Your physics in-laws. With Zu's big Submission subwoofer as our reference for 20Hz touchdown, the ambitiously ported Camerton didn't want help on raw extension even in a 10m long room with vaulted ceiling unless rare material had powerful 25Hz content or I simply wanted my preferred slightly rising response in the first octave. Then the sub with strategic PEQ compensation and separate attenuator obviously went further. On the score of native bass chops however, the Binom-1 really did behave like a disrespectful physics outlaw. It's once we expand our inquiry past sheer LF reach into bass textures that we'd admit how a sealed alignment like Zu's is tauter and better damped than the slightly hollow and bloomier ported bass of the German compact. That's where the laws of physics catch up with outlaw antics no matter how cleverly executed.
The Deeptime Ionic System also in for review had the opposite flavor. Its even smaller widebander hands over to a triple-ported active small sub which comes in at a high 200Hz. That creates a textural seam higher up, thus in the transition between lower midrange and upper bass. Operating well above the sub's port gain, this range telegraphs as more not less striated than the midrange. In the discipline of perfectly seamless textural continuity then, the Czechs and Germans both paid a price for using uncommonly small drivers across their respective bandwidths. Mentioning it just keeps it real. Shrunken cone area also created lower pressurization of room air. This reduced acoustic damping on fine reflected HF which the typical pressure zones of a room's front corners inflict to then dry out musical air and related billowy spaciousness. Considerably lower pressure build-up in the front corners meant far reduced overlay of bass compression on midrange clarity. Add zero electrical filter effects, particularly the disadvantageous high-pass filter on a 3-way's midrange. Add point-source radiation. Shake and stir. The resultant clarity, easeful intelligibility and quickened responsiveness were all uncommonly high. These aspects managed to scale up to the levels we maximally engage. Headbangers shopping Camerton's home town meanwhile won't ever stop to give the Binom-1 a second glance on Max Schlundt's shop floor in the stylish Stilwerk mall. They'd head straight for the JBL L100 Classic which our Berlin friends at fairaudio.de had reviewed just then; or Max's Grimm, Kii or Genelec actives. To maximally grip and grind electronica with their robotic drum machines and synths, actives are preferred. It's the old joke about bringing a knife to a gun fight when a tank would do.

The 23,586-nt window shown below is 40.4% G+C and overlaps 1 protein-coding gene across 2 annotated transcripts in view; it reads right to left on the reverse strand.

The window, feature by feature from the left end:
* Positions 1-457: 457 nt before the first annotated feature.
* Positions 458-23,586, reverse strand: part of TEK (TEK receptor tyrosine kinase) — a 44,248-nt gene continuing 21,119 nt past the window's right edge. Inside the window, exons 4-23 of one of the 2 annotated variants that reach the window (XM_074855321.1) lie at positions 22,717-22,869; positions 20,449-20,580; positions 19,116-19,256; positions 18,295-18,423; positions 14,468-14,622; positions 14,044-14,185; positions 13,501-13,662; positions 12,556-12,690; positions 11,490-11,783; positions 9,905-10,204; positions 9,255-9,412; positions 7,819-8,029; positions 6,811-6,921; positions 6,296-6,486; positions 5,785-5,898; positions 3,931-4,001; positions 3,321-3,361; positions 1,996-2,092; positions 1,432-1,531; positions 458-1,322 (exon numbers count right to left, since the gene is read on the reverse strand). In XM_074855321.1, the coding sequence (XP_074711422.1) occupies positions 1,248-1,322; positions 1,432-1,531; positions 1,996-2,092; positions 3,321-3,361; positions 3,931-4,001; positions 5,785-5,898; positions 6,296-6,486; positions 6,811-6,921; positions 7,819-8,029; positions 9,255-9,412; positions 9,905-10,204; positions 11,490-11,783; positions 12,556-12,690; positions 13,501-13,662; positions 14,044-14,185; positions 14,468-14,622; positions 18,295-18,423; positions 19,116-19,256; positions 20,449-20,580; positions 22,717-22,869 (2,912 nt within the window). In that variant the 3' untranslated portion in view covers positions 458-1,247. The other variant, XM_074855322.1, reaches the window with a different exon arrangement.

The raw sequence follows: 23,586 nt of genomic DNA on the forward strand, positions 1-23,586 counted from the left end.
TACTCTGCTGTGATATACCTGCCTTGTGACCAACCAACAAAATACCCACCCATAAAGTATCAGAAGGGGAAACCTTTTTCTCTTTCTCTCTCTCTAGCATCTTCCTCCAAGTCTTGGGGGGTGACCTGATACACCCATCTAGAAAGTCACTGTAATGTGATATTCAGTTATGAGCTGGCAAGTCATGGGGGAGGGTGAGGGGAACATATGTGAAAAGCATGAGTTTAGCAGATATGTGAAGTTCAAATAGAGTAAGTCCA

That said, spin up some funky Arabian-style jazz compliments of the Toufic Farroukh band to meet the Camerton in a fully copasetic zone by making full sense of the rhythmic swagger and brassy snottiness without leaving anything under the table.
To show how the Binom-1 was fully equal to a weathered Gauloises voice of proper gravitas, Dan Gharibian, lead singer of the Roma-esque super group Bratsch but namesake also of the Dan Gharibian Trio, was a perfect example. Here we have "Hé Tchavaleï" from their Affamés d'éphémère album.